Which students are most likely to drop out of university?
Written by Adjunct Professor Gavin Moodie (RMIT University) for The Conversation
Almost since taking office, Education Minister Simon Birmingham has reiterated the Coalition’s commitment to allowing universities to recruit as many students as they wish. It is what the higher education sector has called “the demand driven system”.
Birmingham has, however, emphasised that universities should not admit students who are unlikely to complete their program. University attrition rates have increased from 12.5% in 2009 before the demand driven system was phased in to 14.8% in 2014.
Universities have been increasing enrolments to bolster revenue but some haven’t selected students with enough care and provided them with enough support to ensure they succeed.
According to at least one report, the forthcoming budget on 3 May will include “penalties for institutions with high attrition rates”.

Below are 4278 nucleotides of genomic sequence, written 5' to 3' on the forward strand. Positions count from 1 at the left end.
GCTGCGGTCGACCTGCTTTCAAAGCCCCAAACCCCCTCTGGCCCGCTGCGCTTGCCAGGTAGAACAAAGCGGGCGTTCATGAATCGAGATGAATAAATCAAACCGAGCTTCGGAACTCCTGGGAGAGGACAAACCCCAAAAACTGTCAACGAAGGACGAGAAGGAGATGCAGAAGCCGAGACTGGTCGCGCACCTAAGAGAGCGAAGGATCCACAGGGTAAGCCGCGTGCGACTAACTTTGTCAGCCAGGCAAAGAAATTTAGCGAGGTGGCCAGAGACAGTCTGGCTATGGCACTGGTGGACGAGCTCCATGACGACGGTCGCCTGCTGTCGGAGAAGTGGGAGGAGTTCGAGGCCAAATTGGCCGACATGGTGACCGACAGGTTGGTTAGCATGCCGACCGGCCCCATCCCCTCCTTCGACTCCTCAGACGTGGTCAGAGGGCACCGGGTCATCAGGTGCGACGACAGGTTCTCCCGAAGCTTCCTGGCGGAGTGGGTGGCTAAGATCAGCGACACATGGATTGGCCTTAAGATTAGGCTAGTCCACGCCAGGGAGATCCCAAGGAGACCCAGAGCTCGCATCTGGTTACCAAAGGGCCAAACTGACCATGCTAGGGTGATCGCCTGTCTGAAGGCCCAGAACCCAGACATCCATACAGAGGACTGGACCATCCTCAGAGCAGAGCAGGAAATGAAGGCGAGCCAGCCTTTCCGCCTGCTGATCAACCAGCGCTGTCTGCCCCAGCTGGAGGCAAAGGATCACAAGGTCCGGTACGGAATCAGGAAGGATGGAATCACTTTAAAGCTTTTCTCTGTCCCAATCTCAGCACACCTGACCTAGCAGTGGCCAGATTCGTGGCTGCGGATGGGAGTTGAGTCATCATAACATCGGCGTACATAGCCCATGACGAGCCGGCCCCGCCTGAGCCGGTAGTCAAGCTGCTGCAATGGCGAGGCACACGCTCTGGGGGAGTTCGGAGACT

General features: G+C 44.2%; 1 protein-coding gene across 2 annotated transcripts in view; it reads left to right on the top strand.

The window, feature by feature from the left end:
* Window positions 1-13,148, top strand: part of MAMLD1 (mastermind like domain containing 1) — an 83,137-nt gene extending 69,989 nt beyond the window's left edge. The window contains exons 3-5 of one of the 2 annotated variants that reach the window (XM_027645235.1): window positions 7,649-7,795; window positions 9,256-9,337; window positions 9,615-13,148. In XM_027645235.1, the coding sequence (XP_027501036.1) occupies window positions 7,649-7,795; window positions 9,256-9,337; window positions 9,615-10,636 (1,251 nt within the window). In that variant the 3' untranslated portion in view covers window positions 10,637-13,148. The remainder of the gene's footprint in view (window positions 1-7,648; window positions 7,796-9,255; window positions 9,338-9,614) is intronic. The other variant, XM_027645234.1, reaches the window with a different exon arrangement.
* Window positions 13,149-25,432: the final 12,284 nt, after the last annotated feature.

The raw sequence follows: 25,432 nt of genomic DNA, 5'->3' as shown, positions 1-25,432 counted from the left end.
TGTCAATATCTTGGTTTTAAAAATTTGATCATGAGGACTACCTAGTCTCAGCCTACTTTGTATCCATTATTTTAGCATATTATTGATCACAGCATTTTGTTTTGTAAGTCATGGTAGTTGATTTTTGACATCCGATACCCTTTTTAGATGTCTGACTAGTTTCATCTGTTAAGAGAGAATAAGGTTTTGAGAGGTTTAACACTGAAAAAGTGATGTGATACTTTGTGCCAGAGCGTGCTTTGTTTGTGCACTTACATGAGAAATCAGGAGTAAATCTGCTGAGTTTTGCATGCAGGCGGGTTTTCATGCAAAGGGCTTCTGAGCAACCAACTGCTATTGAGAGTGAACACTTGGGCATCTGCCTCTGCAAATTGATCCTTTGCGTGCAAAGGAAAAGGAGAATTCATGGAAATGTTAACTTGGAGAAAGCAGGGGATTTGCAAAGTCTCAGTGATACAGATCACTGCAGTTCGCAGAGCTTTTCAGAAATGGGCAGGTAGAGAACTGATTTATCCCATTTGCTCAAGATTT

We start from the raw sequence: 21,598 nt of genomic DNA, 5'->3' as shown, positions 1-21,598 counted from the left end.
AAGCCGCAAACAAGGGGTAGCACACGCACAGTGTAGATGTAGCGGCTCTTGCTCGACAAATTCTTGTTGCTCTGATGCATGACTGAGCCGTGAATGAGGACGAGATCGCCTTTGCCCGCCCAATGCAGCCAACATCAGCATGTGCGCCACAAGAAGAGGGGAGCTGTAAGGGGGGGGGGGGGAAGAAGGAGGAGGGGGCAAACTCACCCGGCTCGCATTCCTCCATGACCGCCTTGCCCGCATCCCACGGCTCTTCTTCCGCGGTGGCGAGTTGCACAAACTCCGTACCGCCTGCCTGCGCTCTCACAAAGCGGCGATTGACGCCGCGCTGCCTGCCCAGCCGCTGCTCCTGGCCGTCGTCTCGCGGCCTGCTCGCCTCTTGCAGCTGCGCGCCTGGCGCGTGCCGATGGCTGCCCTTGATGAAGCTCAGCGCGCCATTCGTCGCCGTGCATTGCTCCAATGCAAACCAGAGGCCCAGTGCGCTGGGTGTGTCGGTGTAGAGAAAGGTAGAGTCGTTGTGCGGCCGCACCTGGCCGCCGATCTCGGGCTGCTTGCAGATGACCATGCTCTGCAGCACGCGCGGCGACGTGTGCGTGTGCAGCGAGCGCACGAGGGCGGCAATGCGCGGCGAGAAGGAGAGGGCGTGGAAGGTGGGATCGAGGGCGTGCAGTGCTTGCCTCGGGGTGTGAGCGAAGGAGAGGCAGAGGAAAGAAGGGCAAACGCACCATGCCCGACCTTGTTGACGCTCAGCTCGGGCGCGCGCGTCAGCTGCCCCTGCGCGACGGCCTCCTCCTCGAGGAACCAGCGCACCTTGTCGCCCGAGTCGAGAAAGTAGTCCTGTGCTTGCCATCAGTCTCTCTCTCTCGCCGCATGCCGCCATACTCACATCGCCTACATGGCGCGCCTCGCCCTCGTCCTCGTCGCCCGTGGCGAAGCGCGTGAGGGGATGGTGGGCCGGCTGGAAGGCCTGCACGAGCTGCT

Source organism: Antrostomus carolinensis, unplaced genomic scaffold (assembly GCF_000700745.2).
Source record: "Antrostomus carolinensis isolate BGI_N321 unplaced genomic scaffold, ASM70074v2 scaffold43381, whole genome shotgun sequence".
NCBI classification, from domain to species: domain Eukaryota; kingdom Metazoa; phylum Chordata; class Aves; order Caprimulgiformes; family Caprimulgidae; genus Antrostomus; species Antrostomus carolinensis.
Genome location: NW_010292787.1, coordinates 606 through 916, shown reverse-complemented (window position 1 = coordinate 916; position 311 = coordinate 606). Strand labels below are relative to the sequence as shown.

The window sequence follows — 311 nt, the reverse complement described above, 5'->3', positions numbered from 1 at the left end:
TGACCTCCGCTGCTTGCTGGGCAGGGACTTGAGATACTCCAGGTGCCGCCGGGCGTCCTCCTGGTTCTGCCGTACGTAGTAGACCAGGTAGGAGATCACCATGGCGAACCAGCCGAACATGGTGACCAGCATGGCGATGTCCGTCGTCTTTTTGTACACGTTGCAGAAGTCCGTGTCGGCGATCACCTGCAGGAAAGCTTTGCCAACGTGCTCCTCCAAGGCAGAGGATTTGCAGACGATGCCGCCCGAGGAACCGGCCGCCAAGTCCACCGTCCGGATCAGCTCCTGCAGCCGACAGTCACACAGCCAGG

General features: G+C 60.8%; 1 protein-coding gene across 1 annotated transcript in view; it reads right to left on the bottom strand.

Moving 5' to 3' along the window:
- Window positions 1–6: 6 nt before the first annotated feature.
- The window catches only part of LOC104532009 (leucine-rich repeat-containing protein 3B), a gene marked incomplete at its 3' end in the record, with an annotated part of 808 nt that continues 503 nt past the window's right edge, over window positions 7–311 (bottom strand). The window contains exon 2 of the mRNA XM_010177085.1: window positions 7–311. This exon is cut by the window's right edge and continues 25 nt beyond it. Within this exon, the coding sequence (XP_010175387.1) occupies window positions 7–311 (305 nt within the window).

Just how that will be done is not entirely clear since attrition rates depend on numerous factors, only a minority of which can be influenced by institutions.
So what do we know about who is likely to drop out and why? And what can universities do to reduce drop out rates?
Who’s most at risk?
Latest research published in 2015 found that completion rates were lower for Indigenous students, part-time students, external students, students over 25 years, remote students and students from low socio and economic backgrounds.